PBSkids has a interactive game called eekoworld where you can create your own EekoCreature which lives in an environment that you choose. While your creature is moving around it may encounter choices about what happens is its world. There is an interactive game that has you look around a typical house to determine if there are things you can change to conserve resources like turning off the water or containing an oil spill in the garage. There are several other modules related to recycling, plants and animals and the future. Lesson plans for teacher are available, as well as activities that parents can do with their children as family. Community-based projects are included to cultivate stewardship of the land.
My creature’s world:
Frank Rose (2011) says, “…if stories themselves are universal, the way we tell them changes with the technology at hand. Every new medium has given rise to a new form of narrative” (p.1). A good example of this comes from a recent USC Anneberg Innovation Lab event called CRUNCH Hackaton: Transmedia Brading for Environmental Awareness. Teams of students came together to create “media experiences” to be used as transmedia storytelling to get the public more involved in environmental issues like air quality or access to parks. The winning project “…was a game for children, in which players build their own communities and raise their environmental awareness by planting, watering and fertilizing plants virtually” (Wang, 2013).
Using storytelling methods to involve the public in environmental education, whether from the corporate world or from a non-profit organization, has been recognized as a communication method that “…established a common ground among all participates and provides a faster method of establishing a social relationship” of which, hopefully, excites people to take action (Barker & Gower, 2010, p. 302). I expect that we’ll be seeing storytelling continued to be used as a means of getting a message across to an audience as we, as humans, respond to that kind of personalization.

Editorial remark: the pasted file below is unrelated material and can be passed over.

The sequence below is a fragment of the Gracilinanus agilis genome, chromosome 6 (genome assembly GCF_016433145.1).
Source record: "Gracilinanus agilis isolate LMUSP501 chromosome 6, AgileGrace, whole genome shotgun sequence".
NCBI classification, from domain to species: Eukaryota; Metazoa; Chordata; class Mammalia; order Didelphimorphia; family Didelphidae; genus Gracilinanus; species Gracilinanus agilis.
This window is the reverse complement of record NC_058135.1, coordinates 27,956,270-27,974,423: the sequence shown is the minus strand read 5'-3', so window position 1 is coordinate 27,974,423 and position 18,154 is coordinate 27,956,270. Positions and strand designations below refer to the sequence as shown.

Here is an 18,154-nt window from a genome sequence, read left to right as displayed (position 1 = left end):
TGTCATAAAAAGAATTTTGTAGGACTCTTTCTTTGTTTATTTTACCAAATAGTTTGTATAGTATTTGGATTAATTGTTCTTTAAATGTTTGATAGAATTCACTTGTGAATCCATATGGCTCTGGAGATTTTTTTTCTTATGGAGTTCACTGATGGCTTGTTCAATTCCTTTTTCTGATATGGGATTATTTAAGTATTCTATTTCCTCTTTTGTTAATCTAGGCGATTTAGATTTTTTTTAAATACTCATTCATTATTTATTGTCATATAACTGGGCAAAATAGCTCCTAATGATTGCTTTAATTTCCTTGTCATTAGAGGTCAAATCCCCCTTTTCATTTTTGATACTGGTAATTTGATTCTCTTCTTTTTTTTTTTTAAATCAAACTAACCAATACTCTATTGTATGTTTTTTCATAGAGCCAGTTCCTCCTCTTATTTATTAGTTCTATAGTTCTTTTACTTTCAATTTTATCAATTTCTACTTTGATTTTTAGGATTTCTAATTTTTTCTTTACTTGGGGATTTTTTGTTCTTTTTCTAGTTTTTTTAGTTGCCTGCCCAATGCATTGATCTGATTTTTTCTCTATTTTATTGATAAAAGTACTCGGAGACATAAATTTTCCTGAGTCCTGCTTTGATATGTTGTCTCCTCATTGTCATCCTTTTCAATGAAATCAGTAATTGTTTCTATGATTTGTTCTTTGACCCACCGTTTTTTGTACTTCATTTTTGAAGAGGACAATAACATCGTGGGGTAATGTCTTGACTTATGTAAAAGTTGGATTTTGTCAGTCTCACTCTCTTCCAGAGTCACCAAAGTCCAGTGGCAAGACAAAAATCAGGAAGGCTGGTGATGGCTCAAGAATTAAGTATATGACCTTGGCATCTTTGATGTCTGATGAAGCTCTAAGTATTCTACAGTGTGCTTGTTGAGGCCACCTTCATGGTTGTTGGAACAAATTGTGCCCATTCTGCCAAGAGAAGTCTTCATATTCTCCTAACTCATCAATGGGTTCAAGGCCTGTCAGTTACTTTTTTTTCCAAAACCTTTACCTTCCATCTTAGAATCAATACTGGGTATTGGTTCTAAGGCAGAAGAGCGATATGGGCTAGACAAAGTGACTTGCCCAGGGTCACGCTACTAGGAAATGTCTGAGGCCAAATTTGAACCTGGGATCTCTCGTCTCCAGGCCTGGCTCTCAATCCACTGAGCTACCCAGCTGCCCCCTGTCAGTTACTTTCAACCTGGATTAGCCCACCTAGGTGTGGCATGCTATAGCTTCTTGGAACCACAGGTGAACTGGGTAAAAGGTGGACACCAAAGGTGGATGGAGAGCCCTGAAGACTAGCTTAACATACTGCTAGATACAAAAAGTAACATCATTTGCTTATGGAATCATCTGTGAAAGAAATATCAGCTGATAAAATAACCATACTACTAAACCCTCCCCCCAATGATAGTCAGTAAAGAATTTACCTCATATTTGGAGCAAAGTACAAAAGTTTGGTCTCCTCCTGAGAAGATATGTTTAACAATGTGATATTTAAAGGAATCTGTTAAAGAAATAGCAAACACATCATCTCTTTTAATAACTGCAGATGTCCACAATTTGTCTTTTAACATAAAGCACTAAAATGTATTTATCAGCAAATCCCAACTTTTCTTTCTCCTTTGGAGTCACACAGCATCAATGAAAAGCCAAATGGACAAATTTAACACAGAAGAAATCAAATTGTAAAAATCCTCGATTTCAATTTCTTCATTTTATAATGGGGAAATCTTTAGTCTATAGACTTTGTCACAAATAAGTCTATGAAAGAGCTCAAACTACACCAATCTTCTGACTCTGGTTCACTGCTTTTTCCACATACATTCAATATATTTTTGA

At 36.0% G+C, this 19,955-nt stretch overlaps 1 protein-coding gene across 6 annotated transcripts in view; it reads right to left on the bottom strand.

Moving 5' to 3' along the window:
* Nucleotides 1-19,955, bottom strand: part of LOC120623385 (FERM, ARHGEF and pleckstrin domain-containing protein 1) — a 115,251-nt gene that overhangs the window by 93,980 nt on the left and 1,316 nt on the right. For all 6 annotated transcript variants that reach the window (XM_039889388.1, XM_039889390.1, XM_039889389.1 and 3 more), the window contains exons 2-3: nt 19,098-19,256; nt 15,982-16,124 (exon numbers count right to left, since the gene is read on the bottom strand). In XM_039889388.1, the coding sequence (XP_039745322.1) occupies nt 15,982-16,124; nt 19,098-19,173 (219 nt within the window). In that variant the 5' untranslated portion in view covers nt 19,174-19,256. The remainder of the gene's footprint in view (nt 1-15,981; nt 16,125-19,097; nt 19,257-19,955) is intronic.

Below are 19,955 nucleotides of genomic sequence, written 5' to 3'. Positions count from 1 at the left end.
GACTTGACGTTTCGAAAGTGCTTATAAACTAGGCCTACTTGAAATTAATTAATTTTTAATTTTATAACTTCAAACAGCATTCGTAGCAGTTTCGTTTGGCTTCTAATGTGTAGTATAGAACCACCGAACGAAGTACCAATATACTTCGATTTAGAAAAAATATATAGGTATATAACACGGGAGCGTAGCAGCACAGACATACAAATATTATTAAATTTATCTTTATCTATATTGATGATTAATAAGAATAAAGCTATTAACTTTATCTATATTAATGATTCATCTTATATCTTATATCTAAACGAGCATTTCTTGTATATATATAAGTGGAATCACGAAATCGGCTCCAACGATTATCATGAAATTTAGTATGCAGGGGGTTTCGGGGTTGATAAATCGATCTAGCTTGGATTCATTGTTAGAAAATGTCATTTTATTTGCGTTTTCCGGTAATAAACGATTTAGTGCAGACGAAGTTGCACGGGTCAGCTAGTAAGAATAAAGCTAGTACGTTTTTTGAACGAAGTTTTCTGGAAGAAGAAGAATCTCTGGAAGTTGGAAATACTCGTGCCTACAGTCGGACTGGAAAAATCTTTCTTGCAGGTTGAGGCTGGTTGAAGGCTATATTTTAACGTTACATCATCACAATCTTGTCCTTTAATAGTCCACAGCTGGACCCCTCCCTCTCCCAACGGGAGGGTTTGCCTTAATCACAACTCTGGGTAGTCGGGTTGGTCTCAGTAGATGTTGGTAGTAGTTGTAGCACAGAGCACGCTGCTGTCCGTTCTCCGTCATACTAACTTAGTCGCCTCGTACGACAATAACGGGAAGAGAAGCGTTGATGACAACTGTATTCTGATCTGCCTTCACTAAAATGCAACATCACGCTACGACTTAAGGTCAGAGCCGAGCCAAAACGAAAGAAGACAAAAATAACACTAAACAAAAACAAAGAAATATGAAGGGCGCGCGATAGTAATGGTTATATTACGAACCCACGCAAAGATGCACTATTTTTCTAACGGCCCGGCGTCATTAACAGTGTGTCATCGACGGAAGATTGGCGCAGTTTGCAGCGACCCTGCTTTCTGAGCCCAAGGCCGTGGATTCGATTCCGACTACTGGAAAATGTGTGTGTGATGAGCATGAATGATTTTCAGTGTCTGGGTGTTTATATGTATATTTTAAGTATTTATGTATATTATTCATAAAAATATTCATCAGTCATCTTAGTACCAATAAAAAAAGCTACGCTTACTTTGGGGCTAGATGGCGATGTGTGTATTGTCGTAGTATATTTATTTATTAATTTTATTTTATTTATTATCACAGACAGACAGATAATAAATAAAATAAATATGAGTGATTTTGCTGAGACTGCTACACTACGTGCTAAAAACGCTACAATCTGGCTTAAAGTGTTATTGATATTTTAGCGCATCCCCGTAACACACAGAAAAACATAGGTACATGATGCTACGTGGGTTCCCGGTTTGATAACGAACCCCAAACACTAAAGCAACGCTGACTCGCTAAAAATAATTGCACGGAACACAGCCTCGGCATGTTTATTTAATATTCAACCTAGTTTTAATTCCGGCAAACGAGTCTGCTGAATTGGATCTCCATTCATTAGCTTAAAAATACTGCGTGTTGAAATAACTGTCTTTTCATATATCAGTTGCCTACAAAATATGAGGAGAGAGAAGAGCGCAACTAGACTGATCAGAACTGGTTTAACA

Barker, R., & Gower, K. (2010). Strategic application of storytelling in organizations: Toward effective communication in a diverse world. Journal Of Business Communication, 47(3), 295-312. doi:10.1177/0021943610369782
Basu, S. (2010, September 3). 10 environment games that teach kids about earth, ecology & conservation. Makeuseof.com. Retrieved from http://www.makeuseof.com.
Goral, M., & Gnadinger, C. (2006). Using Storytelling to teach mathematics concepts. Australian
Primary Mathematics Classroom, 11(1), 4-8.
Harrison, K. (2014, February 5). Digital storytelling. katieharrison.org. Retrieved from http://katieharrison.org.
Ma, K., Liao, I., Frazier, J., Hauser, H., & Kostis, H. (2012). Scientific Storytelling Using Visualization. IEEE Computer Graphics & Applications, 32(1), 12-19. doi:10.1109/MCG.2012.24
Pitrelli, N. (2011). Science journalism and digital storytelling. JCOM: Journal Of Science Communication, 10(4), 1-2.
Public service advertising that changed a nation. (2004, September). The Advertising Council.
Robin, B. (2013). About digital storytelling: The 7 elements of digital storytelling. Digitalstorytelling.coe.uh.edu. Retrieved from http://digitalstorytelling.coe.uh.edu.
Rose, F. (2011, November 3). The art of immersion: Why do we tell stories? Wired.com. Retrieved from http://www.wired.com.
Wang, J. (2013, September 29). USC students compete in environmental hackathon. dailytrojan.com. Retrieved from dailytrojan.com.